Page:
Service sector

Comparison of SP Global and ISM Service Sector Surveys

Two different surveys of US service sector business conditions are provided by S&P Global (formerly IHS Markit) and ISM.

In this note, we examine some of the differences between the two surveys, which may help explain why the two surveys sometimes diverge to send different signals about the health of the services sector in the United States.

Sector coverage

The first and most striking difference between the two surveys is that of sectoral coverage. While the S&P Global PMI for the services sector only includes data provided by companies operating in the U.S. services economy, encompassing a variety of consumer, business and financial services that are provided by the private sector ( or otherwise billed), the ISM Services PMI actually covers any activity other than manufacturing.

The ISM definition therefore includes construction, utilities, agriculture, retail trade and various aspects of public administration (see table), many of which can blur, dim or distort the health picture of the service economy. Public sector activity, in particular, will tend to dampen any trend in the business cycle, especially any slowdown in private sector activity, hence its exclusion from the S&P Global survey.

Also note that S&P coverage is consistent with all utility PMIs in other countries, allowing for international comparability. The broader ISM definition that includes non-services businesses in the services PMI means that any international comparison is potentially misleading.

Survey panel sizes

At 400 companies with a typical response rate of 85%, S&P Global’s services sector survey panel is considered larger than ISM’s panel size, which was previously listed at 300, although any references to actual panel size and response rates no longer appear on the ISM. Press Releases. Thus, unlike S&P Global, as far as we can be sure, ISM does not disclose the actual number of questionnaires received, which makes it more difficult to perform due diligence on the quality of the data.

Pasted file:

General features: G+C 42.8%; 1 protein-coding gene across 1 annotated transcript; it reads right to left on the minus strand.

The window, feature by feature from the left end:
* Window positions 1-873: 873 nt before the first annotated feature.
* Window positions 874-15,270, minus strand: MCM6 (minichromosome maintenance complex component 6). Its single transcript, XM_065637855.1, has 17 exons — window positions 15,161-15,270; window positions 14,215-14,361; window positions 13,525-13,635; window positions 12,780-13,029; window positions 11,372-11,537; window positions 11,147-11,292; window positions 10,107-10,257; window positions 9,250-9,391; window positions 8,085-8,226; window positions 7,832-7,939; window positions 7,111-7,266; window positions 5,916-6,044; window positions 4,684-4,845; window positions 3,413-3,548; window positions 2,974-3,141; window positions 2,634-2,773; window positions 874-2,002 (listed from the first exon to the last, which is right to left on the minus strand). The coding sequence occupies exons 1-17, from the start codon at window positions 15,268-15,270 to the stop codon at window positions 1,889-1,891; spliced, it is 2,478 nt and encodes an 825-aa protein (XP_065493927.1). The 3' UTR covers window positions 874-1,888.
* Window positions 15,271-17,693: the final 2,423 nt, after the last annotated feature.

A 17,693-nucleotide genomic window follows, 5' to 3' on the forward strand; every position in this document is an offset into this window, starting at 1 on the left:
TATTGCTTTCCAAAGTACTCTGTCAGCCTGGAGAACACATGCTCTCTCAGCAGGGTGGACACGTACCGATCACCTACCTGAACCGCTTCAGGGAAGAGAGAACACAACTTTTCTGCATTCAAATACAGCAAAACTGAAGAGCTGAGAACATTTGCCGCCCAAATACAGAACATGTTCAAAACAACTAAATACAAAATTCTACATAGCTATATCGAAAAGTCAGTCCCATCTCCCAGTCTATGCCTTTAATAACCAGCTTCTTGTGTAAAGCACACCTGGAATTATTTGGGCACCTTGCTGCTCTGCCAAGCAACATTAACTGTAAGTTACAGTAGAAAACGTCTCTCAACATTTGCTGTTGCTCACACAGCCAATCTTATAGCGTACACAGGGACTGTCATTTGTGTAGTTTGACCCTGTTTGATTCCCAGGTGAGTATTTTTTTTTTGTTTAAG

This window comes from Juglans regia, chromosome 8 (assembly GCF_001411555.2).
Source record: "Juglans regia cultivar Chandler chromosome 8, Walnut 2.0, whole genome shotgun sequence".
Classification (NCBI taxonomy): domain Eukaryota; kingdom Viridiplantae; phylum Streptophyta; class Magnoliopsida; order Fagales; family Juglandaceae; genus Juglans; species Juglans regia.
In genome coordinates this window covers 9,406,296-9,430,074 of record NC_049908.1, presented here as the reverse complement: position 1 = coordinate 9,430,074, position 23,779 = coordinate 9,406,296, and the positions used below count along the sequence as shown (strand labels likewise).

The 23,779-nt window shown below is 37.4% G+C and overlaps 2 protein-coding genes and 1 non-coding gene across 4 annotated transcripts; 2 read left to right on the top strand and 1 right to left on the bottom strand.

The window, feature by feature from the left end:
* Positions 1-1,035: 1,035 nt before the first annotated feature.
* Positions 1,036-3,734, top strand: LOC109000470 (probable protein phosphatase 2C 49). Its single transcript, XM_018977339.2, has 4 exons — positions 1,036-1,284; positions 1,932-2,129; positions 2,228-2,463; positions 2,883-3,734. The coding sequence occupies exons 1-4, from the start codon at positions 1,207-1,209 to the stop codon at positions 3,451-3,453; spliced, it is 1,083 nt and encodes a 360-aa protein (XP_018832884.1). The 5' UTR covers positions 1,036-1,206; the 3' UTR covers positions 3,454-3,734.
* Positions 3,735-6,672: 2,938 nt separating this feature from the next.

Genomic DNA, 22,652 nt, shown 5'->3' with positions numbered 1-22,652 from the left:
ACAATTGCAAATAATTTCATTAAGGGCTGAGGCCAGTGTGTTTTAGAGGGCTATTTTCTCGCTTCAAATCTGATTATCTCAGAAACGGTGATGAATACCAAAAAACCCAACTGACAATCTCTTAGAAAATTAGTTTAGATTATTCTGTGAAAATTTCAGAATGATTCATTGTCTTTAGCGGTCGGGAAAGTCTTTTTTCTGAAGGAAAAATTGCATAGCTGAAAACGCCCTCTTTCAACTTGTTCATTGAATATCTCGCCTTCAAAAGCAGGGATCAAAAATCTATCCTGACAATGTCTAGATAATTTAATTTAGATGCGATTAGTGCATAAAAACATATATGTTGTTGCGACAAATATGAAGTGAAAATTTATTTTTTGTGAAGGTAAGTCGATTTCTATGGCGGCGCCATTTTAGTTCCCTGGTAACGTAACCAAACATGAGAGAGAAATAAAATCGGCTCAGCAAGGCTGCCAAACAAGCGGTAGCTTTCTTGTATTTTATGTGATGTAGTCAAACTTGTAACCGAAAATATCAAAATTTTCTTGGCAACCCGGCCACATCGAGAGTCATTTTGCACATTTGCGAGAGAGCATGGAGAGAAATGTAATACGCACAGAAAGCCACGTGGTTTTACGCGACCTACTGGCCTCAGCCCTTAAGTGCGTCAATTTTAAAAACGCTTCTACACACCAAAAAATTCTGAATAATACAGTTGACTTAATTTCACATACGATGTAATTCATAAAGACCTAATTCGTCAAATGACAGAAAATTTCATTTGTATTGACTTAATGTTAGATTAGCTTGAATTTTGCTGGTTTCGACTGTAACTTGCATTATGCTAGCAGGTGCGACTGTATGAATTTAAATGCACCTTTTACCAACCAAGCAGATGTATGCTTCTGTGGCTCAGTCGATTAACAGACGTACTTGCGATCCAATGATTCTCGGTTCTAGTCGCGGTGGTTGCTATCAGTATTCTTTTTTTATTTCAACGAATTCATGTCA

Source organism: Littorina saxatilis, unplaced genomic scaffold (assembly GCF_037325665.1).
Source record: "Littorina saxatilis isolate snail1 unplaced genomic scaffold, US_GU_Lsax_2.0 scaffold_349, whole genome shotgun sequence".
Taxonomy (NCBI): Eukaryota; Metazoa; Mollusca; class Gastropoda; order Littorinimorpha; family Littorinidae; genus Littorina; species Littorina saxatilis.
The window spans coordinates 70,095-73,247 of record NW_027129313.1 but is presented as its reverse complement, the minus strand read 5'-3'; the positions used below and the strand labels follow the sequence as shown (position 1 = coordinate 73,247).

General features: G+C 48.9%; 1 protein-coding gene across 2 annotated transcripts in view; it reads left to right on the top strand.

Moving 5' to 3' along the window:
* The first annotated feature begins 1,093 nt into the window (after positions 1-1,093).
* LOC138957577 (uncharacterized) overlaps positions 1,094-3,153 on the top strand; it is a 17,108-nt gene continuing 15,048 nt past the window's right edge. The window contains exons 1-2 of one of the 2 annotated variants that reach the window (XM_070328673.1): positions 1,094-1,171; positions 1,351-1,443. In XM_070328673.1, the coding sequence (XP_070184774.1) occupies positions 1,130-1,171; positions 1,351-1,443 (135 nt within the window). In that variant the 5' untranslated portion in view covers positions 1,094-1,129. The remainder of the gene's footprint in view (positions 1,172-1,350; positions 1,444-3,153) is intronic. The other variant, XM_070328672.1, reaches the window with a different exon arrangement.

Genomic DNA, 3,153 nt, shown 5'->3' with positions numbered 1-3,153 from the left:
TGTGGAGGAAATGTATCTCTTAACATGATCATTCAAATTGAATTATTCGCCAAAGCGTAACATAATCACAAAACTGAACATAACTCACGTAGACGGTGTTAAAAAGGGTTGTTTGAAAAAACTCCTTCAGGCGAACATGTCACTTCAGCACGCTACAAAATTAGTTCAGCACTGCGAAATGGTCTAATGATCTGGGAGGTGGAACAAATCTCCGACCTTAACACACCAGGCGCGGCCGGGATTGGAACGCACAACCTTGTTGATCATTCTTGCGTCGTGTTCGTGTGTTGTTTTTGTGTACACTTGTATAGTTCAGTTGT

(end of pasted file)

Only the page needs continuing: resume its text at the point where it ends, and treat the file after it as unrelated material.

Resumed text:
size of the company

The survey respondent bases differ in terms of company size, with S&P Global stratifying its panels not only by sectoral contribution to GDP, but also ensuring an appropriate mix of small, medium and large companies in each sector. In contrast, ISM data is based on ISM members and as such is likely to be biased towards large companies, with small and medium-sized companies being under-represented.

Since small businesses often behave differently than large businesses during different stages of the business cycle, or in response to changes in policy or international economic conditions, it is important for any survey to ensure a robust representation of all different business sizes.

Survey Contributors

The surveys are based on the responses of different companies: the intention is that the structures of the ISM and S&P Global survey panels accurately reflect the true structure of the economy, although it should be remembered that S&P Global and ISM are in practice likely to address different approaches. companies to participate in their surveys, so the results naturally reflect the business conditions of different companies.